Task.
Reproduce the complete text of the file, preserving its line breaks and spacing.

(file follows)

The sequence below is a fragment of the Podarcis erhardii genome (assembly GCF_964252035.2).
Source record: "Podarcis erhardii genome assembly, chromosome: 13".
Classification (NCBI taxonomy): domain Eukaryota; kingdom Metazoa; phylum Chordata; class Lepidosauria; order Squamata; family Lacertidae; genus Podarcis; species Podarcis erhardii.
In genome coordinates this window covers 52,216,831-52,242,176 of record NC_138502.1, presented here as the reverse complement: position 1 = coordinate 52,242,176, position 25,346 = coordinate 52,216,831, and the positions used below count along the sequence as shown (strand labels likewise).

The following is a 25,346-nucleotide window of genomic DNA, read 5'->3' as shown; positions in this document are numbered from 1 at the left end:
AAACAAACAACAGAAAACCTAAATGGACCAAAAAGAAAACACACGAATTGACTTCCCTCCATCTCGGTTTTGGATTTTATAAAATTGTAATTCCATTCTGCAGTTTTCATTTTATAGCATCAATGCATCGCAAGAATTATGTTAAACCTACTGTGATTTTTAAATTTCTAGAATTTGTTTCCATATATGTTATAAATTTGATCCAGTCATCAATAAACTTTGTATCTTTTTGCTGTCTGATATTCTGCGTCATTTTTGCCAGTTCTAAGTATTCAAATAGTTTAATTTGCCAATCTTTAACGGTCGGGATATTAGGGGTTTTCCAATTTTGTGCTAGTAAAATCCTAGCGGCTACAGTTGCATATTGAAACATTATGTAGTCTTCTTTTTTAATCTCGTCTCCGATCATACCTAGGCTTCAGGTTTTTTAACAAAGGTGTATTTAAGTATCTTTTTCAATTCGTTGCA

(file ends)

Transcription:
The sequence below is a fragment of the Podarcis erhardii genome (assembly GCF_964252035.2).
Source record: "Podarcis erhardii genome assembly, chromosome: 13".
Classification (NCBI taxonomy): domain Eukaryota; kingdom Metazoa; phylum Chordata; class Lepidosauria; order Squamata; family Lacertidae; genus Podarcis; species Podarcis erhardii.
In genome coordinates this window covers 52,216,831-52,242,176 of record NC_138502.1, presented here as the reverse complement: position 1 = coordinate 52,242,176, position 25,346 = coordinate 52,216,831, and the positions used below count along the sequence as shown (strand labels likewise).

The following is a 25,346-nucleotide window of genomic DNA, read 5'->3' as shown; positions in this document are numbered from 1 at the left end:
AAACAAACAACAGAAAACCTAAATGGACCAAAAAGAAAACACACGAATTGACTTCCCTCCATCTCGGTTTTGGATTTTATAAAATTGTAATTCCATTCTGCAGTTTTCATTTTATAGCATCAATGCATCGCAAGAATTATGTTAAACCTACTGTGATTTTTAAATTTCTAGAATTTGTTTCCATATATGTTATAAATTTGATCCAGTCATCAATAAACTTTGTATCTTTTTGCTGTCTGATATTCTGCGTCATTTTTGCCAGTTCTAAGTATTCAAATAGTTTAATTTGCCAATCTTTAACGGTCGGGATATTAGGGGTTTTCCAATTTTGTGCTAGTAAAATCCTAGCGGCTACAGTTGCATATTGAAACATTATGTAGTCTTCTTTTTTAATCTCGTCTCCGATCATACCTAGGCTTCAGGTTTTTTAACAAAGGTGTATTTAAGTATCTTTTTCAATTCGTTGCA